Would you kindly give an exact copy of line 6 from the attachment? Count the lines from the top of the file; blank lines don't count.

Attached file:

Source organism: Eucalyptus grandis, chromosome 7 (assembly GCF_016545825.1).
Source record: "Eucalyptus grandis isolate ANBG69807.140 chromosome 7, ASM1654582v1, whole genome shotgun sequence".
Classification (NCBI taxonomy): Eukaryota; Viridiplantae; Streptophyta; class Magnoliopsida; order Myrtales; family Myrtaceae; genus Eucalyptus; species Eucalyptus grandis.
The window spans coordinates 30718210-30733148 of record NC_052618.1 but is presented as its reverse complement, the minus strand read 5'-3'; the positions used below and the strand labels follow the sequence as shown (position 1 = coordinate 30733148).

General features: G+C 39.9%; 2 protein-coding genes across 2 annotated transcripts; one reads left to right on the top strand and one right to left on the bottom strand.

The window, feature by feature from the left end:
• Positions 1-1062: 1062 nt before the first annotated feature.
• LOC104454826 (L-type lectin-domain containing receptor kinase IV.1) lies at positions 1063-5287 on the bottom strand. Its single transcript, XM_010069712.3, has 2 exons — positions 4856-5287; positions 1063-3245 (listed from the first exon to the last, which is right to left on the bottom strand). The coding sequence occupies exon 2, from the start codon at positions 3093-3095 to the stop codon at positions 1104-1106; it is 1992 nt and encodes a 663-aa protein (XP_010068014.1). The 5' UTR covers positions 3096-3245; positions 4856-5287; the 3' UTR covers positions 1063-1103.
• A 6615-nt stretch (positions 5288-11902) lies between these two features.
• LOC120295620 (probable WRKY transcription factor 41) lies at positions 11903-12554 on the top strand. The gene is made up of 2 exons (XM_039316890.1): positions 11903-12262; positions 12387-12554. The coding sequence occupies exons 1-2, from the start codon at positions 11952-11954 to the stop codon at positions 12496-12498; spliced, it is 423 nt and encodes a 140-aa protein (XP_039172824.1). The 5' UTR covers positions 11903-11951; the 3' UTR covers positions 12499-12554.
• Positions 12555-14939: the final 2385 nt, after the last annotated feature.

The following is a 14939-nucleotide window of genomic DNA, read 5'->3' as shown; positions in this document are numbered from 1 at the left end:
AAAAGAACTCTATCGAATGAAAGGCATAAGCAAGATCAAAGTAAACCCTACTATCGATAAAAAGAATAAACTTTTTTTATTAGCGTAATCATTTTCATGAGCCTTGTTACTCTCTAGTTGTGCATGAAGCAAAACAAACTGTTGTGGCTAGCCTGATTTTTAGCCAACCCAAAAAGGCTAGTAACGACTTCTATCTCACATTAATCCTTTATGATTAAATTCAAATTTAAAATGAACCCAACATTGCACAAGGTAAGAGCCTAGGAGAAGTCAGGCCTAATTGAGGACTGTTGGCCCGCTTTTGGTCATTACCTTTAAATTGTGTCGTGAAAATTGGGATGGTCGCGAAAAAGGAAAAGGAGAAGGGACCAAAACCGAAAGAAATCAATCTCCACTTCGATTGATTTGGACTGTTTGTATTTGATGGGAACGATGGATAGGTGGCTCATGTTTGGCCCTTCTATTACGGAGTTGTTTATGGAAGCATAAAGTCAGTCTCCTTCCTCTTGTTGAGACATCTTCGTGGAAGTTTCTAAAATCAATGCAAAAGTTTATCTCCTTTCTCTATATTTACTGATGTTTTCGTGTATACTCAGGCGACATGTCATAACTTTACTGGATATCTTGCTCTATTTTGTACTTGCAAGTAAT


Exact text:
The window, feature by feature from the left end: